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What the Government Shutdown Means for Legal Hemp & Cannabis Protections

The Government Shutdown’s Effect on Legal Cannabis
PHOTO Daniel Huizinga

Politics

What the Government Shutdown Means for Legal Hemp & Cannabis Protections

Thanks to the government shutdown, the Department of Agriculture hasn’t been able to build regulations for the legal hemp industry and the amendment keeping the Department of Justice from interfering in state cannabis programs has expired.

When President Trump put his signature on a new Farm Bill toward the end of 2018, a move that legalized industrial hemp production nationwide, the agricultural community thought they would be hitting the ground running in the new year with the advent of a long lost cash crop. But it’s going to take a while longer than anticipated for hemp to become a legitimate product of plow and pick commerce. The government shutdown, which has now lasted 27 days, is preventing industrial hemp from receiving the attention necessary for farmers to start cultivating this crop.

Sure, hemp is now legal in the United States, but the organization that is supposed to be writing up the regulations for the new system — the U.S. Department of Agriculture — is running on a barebones staff. Until the regulatory officials are permitted to get back to work, the plant is sort of being held hostage, with the ransom being a wall along the U.S.-Mexico border.

Although farmers in states with industrial hemp programs, like Kentucky and Oregon, are not likely to be affected by the shutdown, states that have to build their plans from the ground up could find themselves in a position of having to hustle once the government reopens to get farmers licensed before the planting season.

The hemp industry’s growth “will be a function of how states respond to this new legislation,” said Randy Fortenbery, an economics professor at Washington State University, according to PBS News.

Right now, the farming community is taking it on the chin because of Trump’s trade war with China. Many farmers are struggling to make an income with traditional crops, like corn and soybeans, but some seem to think that the addition of industrial hemp could make them more profitable. Considering that the United States imported more than $67 million of hemp seed and fiber in 2017, it makes perfect sense why farmers are eager for a piece. There is also a possibility that industrial hemp will rise to new heights in the next few years through the hemp-derived CBD market. Some of the latest reports show this sector is presently worth $30 million. But the money machine that is legal CBD could become a multi-billion dollar industry, some analysts predict.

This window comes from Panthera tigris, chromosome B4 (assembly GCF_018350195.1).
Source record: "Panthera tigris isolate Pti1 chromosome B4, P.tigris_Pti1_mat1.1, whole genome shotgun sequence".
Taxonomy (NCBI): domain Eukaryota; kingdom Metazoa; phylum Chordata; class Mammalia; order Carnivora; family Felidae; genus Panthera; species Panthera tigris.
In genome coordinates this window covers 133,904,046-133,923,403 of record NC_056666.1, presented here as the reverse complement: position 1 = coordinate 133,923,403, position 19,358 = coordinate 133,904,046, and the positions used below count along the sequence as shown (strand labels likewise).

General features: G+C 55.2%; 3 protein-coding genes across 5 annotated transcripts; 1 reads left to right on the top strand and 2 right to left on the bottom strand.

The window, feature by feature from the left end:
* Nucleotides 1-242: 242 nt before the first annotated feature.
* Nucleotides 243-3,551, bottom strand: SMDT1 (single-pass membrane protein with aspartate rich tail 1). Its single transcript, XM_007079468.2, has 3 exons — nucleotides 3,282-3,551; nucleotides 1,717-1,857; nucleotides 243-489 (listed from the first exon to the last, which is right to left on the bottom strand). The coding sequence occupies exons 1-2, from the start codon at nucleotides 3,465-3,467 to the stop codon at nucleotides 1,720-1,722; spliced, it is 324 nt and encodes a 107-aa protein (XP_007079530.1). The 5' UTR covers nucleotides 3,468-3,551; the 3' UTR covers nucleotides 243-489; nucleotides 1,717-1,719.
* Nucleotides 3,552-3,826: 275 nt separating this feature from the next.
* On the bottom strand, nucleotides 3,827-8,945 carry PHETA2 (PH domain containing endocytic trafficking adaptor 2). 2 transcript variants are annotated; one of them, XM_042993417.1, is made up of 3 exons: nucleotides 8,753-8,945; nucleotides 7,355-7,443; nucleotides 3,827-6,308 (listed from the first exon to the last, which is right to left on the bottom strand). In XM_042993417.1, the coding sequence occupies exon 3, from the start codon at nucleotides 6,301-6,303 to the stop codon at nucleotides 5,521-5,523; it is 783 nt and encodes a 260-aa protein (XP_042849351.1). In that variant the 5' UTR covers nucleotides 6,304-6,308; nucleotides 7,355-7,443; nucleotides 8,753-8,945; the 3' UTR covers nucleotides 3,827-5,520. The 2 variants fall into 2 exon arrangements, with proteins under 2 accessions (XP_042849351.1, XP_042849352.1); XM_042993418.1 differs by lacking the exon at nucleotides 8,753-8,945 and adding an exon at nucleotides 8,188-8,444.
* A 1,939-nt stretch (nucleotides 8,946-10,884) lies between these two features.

The Expiration of the Rohrabacher-Blumenauer Amendment

The government shutdown, which is now the longest in U.S. history, also threatens to jam up the state-legal cannabis industry. The longstanding protections known as the Rohrabacher-Blumenauer amendment, which prevents the Justice Department from using tax dollars to hassle and prosecute the medical marijuana community, died on Dec. 21 along with the Fiscal Year 2018 budget.

Although unlikely, this means federal prosecutors can now go after those businesses and people associated with statewide medical marijuana programs. However, this amendment has expired during previous government shutdowns and the DOJ didn’t take action. Also, this temporary amendment is expected to be resurrected once a new budget is resolved, but, in the meantime, this lapse in the law does leave the cannabis industry open to enforcement. Still, with federal police agencies also feeling the squeeze from the shutdown, officials with the U.S Drug Enforcement Administration (DEA) aren’t likely to unleash some kind of sporadic campaign to bust people adhering to state marijuana laws. The agency is more concerned with combatting the illicit drug trade that continues to thrive nationwide.

“We still have a responsibility for going after those who might be using this time to flood the streets” with illegal drugs, a DEA field agent told Reuters. “For us, it’s even a more important time to try to target as much as we can. We still have a safety obligation to the public … with the limited resources.”

There is hope that all of the frustration created by the shutdown will lead to good things. Congress is expected to address the marijuana issue at some point later this year. It’s no guarantee, but many seem to think that the United States will start to relax its policies over pot as a Democratic-controlled House presses the cause. But first, the government has to get back to work. It’s a showdown that does not appear likely to end anytime soon. With any luck, hemp farmers will get seed in the ground this year, but for now, the American government is working against them.

TELL US, have you been impacted by the government shutdown?

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